Health officials say soil-transmitted fungal pneumonia may be the cause of a flu-like illness that struck a group of trail volunteers at Dinosaur National Monument Sunday.
Sixteen people were doing volunteer work at the monument, half of them digging in an Indian sweat cave off the monument's main road and the other half working on the quarter-mile trail leading to the cave, called the "Swelter Shelter."
Eight of the volunteers, including one from inside the cave and seven from the trail, were taken to Ashley Valley Medical Center in Vernal. All but two were released Tuesday, according to Joseph B. Shaffer, director of the Tri-County Health Department, which is investigating the mysterious illness. The two still in the hospital are being held for observation at least through Wednesday.
Health officials ruled out bubonic plague, hantavirus and deer-fly bites as possible causes.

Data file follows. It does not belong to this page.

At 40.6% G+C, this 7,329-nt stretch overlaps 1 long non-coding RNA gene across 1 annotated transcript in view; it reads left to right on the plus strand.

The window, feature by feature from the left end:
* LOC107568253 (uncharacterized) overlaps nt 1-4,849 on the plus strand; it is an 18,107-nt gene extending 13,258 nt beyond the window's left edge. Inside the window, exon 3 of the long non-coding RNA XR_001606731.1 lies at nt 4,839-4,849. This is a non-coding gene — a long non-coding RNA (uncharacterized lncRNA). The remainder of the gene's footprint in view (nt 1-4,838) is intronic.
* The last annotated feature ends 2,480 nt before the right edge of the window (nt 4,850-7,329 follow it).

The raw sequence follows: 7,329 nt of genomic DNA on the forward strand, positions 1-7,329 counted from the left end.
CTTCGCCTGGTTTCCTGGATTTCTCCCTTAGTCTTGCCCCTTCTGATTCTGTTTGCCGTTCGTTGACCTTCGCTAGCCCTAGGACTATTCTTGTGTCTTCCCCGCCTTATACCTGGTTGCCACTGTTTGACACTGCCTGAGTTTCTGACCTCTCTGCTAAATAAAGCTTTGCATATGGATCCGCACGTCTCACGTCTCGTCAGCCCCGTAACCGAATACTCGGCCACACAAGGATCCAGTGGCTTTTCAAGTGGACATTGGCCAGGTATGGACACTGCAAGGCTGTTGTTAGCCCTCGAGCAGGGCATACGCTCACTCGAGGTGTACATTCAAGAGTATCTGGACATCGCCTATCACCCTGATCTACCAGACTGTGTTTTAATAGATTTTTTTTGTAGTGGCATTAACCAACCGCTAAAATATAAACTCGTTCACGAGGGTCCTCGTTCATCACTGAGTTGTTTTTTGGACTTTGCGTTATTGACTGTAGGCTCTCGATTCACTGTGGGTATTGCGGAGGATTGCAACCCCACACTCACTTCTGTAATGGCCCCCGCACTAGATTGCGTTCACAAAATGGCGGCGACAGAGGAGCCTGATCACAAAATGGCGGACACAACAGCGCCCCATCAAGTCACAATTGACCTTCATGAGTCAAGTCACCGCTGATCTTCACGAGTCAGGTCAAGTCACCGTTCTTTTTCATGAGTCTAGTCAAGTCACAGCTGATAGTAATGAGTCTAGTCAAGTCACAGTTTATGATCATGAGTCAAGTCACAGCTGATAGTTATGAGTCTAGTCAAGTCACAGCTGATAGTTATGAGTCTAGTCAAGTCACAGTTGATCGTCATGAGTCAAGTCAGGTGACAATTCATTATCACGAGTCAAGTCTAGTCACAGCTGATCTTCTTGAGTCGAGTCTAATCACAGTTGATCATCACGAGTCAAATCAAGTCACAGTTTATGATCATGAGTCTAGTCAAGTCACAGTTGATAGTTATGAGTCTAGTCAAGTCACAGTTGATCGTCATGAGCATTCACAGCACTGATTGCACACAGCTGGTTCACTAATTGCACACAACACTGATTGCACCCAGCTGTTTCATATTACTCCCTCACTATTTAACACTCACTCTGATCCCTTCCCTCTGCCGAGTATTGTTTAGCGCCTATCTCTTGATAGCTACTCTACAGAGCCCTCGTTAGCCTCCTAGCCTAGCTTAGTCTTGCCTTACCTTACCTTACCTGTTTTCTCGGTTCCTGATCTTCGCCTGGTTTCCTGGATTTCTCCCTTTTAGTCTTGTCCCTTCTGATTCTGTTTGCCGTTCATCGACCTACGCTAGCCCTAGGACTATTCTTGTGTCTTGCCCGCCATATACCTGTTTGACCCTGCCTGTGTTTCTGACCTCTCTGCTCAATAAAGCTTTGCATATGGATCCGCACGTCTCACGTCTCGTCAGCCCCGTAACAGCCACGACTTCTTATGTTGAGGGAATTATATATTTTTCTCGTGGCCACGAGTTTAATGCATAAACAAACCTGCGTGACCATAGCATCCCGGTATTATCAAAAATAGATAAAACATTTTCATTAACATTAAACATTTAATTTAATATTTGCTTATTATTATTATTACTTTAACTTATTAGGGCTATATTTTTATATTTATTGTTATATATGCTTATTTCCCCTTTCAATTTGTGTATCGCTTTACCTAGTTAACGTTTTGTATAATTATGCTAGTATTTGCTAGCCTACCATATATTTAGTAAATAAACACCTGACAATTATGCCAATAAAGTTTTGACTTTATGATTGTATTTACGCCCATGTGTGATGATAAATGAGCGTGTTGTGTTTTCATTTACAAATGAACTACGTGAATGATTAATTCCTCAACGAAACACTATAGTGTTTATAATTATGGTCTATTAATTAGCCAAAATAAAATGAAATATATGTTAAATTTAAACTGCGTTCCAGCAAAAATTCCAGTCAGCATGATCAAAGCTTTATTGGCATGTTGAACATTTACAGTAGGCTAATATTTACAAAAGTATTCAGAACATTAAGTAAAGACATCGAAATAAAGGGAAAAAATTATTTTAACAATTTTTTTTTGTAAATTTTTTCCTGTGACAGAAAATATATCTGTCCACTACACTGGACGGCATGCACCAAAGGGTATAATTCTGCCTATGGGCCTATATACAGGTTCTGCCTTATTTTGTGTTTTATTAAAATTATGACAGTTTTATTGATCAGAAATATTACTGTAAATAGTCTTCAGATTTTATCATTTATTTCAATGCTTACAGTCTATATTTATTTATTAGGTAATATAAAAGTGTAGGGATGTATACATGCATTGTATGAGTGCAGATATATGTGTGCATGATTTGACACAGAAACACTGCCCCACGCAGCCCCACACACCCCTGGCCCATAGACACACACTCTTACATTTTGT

The volunteers have been treated for fungal and bacterial infection, Shaffer said. The fungal infection comes from the soil, with no possible person-to-person transmission.
All 16 of the volunteers who became ill — high school graduates and college students — were from outside the area. They came from Alaska, Florida, Kansas, Vermont, Virginia and one from Poland. Volunteers from Utah and Colorado were not affected. "My suspicion is we develop a lot of immunities to things that knock people out who are not living here," Shaffer said.
The investigation team includes representatives from the Centers for Disease Control and Prevention and local and state health officials.
None of the young adults is in danger, said Shaffer, who praised the "great cooperation" between the hospital and public health officials in launching an immediate investigation.
Contributing: Diane Urbani